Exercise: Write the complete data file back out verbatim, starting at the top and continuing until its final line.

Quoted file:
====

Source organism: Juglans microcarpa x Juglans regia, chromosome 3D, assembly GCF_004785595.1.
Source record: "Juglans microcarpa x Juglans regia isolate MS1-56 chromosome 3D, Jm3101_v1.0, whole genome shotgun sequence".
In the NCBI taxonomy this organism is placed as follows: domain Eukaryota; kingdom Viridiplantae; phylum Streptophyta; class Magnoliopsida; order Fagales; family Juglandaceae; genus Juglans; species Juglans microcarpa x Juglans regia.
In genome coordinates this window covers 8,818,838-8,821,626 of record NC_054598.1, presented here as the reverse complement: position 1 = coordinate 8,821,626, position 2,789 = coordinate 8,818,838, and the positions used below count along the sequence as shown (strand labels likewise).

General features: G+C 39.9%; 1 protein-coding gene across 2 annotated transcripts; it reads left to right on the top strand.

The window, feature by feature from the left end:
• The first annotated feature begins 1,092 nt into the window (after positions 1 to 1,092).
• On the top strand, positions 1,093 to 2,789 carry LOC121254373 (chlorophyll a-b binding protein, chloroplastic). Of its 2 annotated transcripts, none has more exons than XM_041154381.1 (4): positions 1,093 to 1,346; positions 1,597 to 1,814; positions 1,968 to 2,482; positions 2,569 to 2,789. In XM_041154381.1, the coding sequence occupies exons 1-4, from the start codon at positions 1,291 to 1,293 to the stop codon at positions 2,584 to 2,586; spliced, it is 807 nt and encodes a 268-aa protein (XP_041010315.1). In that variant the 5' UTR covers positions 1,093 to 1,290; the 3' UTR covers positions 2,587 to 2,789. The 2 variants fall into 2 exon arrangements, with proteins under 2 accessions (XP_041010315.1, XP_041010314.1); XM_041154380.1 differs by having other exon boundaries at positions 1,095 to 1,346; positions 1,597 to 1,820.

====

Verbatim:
Source organism: Juglans microcarpa x Juglans regia, chromosome 3D, assembly GCF_004785595.1.
Source record: "Juglans microcarpa x Juglans regia isolate MS1-56 chromosome 3D, Jm3101_v1.0, whole genome shotgun sequence".
In the NCBI taxonomy this organism is placed as follows: domain Eukaryota; kingdom Viridiplantae; phylum Streptophyta; class Magnoliopsida; order Fagales; family Juglandaceae; genus Juglans; species Juglans microcarpa x Juglans regia.
In genome coordinates this window covers 8,818,838-8,821,626 of record NC_054598.1, presented here as the reverse complement: position 1 = coordinate 8,821,626, position 2,789 = coordinate 8,818,838, and the positions used below count along the sequence as shown (strand labels likewise).

General features: G+C 39.9%; 1 protein-coding gene across 2 annotated transcripts; it reads left to right on the top strand.

The window, feature by feature from the left end:
• The first annotated feature begins 1,092 nt into the window (after positions 1 to 1,092).
• On the top strand, positions 1,093 to 2,789 carry LOC121254373 (chlorophyll a-b binding protein, chloroplastic). Of its 2 annotated transcripts, none has more exons than XM_041154381.1 (4): positions 1,093 to 1,346; positions 1,597 to 1,814; positions 1,968 to 2,482; positions 2,569 to 2,789. In XM_041154381.1, the coding sequence occupies exons 1-4, from the start codon at positions 1,291 to 1,293 to the stop codon at positions 2,584 to 2,586; spliced, it is 807 nt and encodes a 268-aa protein (XP_041010315.1). In that variant the 5' UTR covers positions 1,093 to 1,290; the 3' UTR covers positions 2,587 to 2,789. The 2 variants fall into 2 exon arrangements, with proteins under 2 accessions (XP_041010315.1, XP_041010314.1); XM_041154380.1 differs by having other exon boundaries at positions 1,095 to 1,346; positions 1,597 to 1,820.